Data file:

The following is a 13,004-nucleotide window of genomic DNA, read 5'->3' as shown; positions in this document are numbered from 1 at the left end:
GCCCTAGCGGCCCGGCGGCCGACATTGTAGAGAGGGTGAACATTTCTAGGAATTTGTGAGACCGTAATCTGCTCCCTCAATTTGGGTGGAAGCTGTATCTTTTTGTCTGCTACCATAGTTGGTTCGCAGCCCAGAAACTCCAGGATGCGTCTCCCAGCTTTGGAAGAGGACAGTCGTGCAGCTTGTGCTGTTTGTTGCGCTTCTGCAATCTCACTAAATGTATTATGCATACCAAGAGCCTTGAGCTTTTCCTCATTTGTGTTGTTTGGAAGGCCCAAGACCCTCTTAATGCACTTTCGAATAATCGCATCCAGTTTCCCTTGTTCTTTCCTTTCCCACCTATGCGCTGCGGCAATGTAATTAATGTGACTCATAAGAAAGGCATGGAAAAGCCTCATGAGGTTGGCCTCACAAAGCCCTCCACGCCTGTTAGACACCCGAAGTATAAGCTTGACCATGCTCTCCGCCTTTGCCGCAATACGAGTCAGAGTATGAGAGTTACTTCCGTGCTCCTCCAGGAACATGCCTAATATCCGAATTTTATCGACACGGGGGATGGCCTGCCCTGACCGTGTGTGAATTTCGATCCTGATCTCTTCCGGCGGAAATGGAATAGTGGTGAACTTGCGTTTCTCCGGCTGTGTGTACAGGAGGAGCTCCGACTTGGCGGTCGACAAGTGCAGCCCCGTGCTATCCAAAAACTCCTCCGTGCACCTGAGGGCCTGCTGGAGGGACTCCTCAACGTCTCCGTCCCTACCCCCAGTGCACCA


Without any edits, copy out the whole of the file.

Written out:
The following is a 13,004-nucleotide window of genomic DNA, read 5'->3' as shown; positions in this document are numbered from 1 at the left end:
GCCCTAGCGGCCCGGCGGCCGACATTGTAGAGAGGGTGAACATTTCTAGGAATTTGTGAGACCGTAATCTGCTCCCTCAATTTGGGTGGAAGCTGTATCTTTTTGTCTGCTACCATAGTTGGTTCGCAGCCCAGAAACTCCAGGATGCGTCTCCCAGCTTTGGAAGAGGACAGTCGTGCAGCTTGTGCTGTTTGTTGCGCTTCTGCAATCTCACTAAATGTATTATGCATACCAAGAGCCTTGAGCTTTTCCTCATTTGTGTTGTTTGGAAGGCCCAAGACCCTCTTAATGCACTTTCGAATAATCGCATCCAGTTTCCCTTGTTCTTTCCTTTCCCACCTATGCGCTGCGGCAATGTAATTAATGTGACTCATAAGAAAGGCATGGAAAAGCCTCATGAGGTTGGCCTCACAAAGCCCTCCACGCCTGTTAGACACCCGAAGTATAAGCTTGACCATGCTCTCCGCCTTTGCCGCAATACGAGTCAGAGTATGAGAGTTACTTCCGTGCTCCTCCAGGAACATGCCTAATATCCGAATTTTATCGACACGGGGGATGGCCTGCCCTGACCGTGTGTGAATTTCGATCCTGATCTCTTCCGGCGGAAATGGAATAGTGGTGAACTTGCGTTTCTCCGGCTGTGTGTACAGGAGGAGCTCCGACTTGGCGGTCGACAAGTGCAGCCCCGTGCTATCCAAAAACTCCTCCGTGCACCTGAGGGCCTGCTGGAGGGACTCCTCAACGTCTCCGTCCCTACCCCCAGTGCACCA